3 thoughts

  1. Hey Lamar, thanks for trying. Until the revitalization of downtown Alex happens…you are pissing in the wind. Everything outside of MacArthur Drive should never have happened, and until it is stopped and downtown is revitalized…Alexandria is never going to be more than a ghost town. And I work and make my living in the middle of that vast vacuum… The Holiday Inn/Alex Fulton is a travesty along with the Convention Center. I’m embarassed to house anybody that’s affiliated with the Cathedral at the God forsaken fleabag!….Now…what do we do?

    1. Thanks for the comments, Lynn. With all due respect, I disagree with some of your assertions.

      First, not everything south of MacArthur Drive was dumb growth, and some of it, believe it or not, was planned with some forethought.

      I agree that downtown is key, but Alexandria is hardly a “ghost town.” 150,000 or so people conduct business within the city limits every day, and if you look at retail sales, it’s obvious that Alexandria serves as a multi-parish hub.

      I don’t think our Convention Center is a travesty, and I have seen noticeable improvements at the Fulton during the past few months. (I’m not trying to sugar-coat anything; I understand a hotel in bankruptcy across the street from another hotel that has been closed since 2004 does not reflect well. Even still, the complex has a ton of potential, if reused correctly, and the Convention Center is a fine facility).

      I guess what I am getting at is this: Most of us understand the situation the ground, but I believe that our inertia can also be directly blamed on a type of collective defeatism (coupled with a lack of imagination and a willingness to accept fragmentation as necessary).

      What do we do now?

      We begin asking the question “Why not?”.

  2. I can understand the “collective defeatism” as Lamar points out.

    I would think that after 20+ years of local government throwing money away on redevelopment many people have either lost interest or patience in the whole process.

    Of course, the problem is that despite their good intentions, the previous administration was working off of a totally flawed development model. It never succeeded because it was unsustainable, and even had they been able to make their plans work in the short term, the whole thing would have still died out down the road.

    Previous development plans focused on developing a car-centric downtown with more parking spaces than people. They wanted to tear down useful property and pile parking towers on top of it. The whole design was based on the idea of a government centre and arts centre but left out the key component of any vital downtown — people.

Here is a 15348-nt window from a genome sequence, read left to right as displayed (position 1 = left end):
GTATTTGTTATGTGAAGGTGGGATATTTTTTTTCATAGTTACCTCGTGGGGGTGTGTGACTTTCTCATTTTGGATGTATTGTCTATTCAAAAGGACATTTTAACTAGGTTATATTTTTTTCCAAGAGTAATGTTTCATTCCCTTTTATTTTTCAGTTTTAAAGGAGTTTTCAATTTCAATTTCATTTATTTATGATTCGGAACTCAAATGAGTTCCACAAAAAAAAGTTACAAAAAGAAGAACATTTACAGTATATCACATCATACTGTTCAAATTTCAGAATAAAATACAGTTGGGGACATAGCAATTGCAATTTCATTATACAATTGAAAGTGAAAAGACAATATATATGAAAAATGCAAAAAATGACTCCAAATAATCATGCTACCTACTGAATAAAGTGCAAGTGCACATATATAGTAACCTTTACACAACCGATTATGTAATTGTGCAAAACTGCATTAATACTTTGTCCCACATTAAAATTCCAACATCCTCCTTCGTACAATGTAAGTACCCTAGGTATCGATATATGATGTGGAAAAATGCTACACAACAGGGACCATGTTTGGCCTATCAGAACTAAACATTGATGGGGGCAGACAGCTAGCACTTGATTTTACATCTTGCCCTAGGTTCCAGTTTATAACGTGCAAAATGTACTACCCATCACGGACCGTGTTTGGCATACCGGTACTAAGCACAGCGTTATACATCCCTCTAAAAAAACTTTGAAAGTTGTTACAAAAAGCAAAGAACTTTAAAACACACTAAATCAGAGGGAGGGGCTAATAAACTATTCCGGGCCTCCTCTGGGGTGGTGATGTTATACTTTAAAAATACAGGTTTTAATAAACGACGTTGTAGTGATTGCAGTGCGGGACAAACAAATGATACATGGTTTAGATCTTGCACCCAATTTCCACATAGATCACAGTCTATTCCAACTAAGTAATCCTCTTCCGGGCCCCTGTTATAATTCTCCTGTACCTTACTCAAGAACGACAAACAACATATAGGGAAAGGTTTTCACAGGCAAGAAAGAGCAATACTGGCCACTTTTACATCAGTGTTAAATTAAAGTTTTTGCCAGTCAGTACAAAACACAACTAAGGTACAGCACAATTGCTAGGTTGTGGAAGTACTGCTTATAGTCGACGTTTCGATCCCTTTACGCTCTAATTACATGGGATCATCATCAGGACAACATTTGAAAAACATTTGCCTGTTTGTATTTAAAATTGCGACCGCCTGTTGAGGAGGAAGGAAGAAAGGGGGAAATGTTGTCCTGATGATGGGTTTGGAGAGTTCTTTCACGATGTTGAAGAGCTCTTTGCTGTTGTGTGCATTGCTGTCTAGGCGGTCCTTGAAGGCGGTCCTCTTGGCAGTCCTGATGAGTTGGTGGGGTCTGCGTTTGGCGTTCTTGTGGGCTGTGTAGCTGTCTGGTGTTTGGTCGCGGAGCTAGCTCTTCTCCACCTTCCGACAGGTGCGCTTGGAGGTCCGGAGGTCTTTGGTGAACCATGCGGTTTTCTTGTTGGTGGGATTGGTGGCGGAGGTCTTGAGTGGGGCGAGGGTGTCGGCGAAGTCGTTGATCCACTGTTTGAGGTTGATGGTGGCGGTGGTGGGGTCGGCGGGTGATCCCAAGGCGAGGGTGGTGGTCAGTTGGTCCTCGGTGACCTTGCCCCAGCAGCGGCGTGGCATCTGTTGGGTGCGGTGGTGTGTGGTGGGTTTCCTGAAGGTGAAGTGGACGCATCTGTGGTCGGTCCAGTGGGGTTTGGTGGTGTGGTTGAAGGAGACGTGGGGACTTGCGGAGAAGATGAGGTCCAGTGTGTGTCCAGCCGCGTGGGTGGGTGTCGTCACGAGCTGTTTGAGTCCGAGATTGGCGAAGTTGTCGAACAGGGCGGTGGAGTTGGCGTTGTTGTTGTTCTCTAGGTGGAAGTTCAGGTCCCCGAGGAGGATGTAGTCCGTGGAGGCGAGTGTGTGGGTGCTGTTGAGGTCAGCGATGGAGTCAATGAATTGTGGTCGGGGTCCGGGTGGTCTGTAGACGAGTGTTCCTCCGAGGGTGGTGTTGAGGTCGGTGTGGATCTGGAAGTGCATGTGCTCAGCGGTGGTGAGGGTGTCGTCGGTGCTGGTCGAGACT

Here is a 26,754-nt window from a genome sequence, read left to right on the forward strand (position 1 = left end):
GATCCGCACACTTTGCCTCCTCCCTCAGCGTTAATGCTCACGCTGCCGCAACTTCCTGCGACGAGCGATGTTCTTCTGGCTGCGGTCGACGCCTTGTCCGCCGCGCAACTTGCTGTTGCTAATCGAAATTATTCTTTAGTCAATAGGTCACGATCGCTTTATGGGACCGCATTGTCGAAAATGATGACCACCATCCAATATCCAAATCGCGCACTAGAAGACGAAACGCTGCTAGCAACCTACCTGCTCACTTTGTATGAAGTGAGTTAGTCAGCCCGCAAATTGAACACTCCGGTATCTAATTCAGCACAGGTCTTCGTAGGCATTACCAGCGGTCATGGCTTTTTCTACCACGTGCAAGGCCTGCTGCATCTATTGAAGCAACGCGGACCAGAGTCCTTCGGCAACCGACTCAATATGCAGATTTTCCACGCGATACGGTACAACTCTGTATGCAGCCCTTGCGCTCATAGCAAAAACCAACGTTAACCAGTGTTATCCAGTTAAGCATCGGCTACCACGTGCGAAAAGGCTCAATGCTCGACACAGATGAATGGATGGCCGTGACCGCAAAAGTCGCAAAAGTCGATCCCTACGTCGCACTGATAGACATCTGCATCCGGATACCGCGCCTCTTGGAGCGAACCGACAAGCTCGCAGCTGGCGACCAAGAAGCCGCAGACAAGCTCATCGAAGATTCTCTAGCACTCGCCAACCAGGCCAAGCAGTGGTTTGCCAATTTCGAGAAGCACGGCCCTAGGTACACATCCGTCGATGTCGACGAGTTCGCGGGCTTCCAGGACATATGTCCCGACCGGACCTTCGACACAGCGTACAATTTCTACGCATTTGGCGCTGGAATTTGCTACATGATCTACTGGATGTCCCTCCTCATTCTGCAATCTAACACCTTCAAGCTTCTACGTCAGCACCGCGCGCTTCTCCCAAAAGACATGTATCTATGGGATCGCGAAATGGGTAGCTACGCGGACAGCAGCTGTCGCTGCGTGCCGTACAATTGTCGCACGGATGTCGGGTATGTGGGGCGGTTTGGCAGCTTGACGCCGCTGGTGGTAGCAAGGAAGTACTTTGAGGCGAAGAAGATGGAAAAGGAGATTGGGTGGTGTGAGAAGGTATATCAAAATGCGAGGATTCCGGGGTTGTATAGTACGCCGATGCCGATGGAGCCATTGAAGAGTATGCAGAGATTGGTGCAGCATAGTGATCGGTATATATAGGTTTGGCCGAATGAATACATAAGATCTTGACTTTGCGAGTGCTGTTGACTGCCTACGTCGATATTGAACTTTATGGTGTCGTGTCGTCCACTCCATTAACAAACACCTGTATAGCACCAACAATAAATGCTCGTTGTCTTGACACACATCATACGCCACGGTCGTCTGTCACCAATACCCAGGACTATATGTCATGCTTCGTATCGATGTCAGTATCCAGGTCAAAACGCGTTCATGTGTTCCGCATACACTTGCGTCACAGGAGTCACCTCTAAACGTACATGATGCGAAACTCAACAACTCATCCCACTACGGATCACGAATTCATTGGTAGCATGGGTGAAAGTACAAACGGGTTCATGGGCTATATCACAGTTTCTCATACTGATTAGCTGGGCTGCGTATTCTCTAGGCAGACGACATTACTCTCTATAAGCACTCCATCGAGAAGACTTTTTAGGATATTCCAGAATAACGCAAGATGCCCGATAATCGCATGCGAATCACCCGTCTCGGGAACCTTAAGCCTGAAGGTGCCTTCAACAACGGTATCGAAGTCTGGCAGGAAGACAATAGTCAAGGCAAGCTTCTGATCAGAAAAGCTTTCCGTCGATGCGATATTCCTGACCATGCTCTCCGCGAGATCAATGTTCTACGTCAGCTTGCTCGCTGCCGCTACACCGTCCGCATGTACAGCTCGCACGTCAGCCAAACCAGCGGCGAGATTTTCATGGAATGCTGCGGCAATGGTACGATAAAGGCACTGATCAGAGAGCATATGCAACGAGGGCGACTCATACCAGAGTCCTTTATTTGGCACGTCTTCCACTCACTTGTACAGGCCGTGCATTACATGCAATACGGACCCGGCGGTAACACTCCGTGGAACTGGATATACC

Not only were residents not encouraged, they were hoped to be eliminated as an obstacle to what was seen as a functional common space. This was an idea of the 1950’s and 60’s and one that has been shown to fail in every city that tried it from New Haven to Brasilia (capital of Brazil).

    The sad part (and let me give some moral support to Lamar at this point) is that all of these people and bloggers who are constantly criticizing SPARC and other initiatives as hippy plans that are out of touch with the wants and needs of the people are sadly uninformed.

    Successful development (new or old) where ever you find it in the world is pedestrian-centric. It is based around easily walkable and bikeable areas connected to other areas with urban greenways.

    They are places where life takes place on the streets and (wide) sidewalks rather than locked away behind backyard fences in suburbs. It is development where shared public, retail, and hospitality spaces augment the personal living spaces of residents.

    They are places where you know your neighbors and shopkeepers because you see them and interact with them on a daily basis. They are places where the cost of living can actually be lower because fewer resources (time and money) are spent driving an hour or three to and from work everyday and where you don’t have to drive across town to buy your groceries because you can walk down the street.

    The model works. It works in NYC, it works in Boston, it works in New Orleans, Austin, Berlin, Nuremberg, London, Veracruz (I listed the last 4 because I have lived there and know that yes, it really works there). AND…a few decades ago, it worked in Alexandria, and it can work again.

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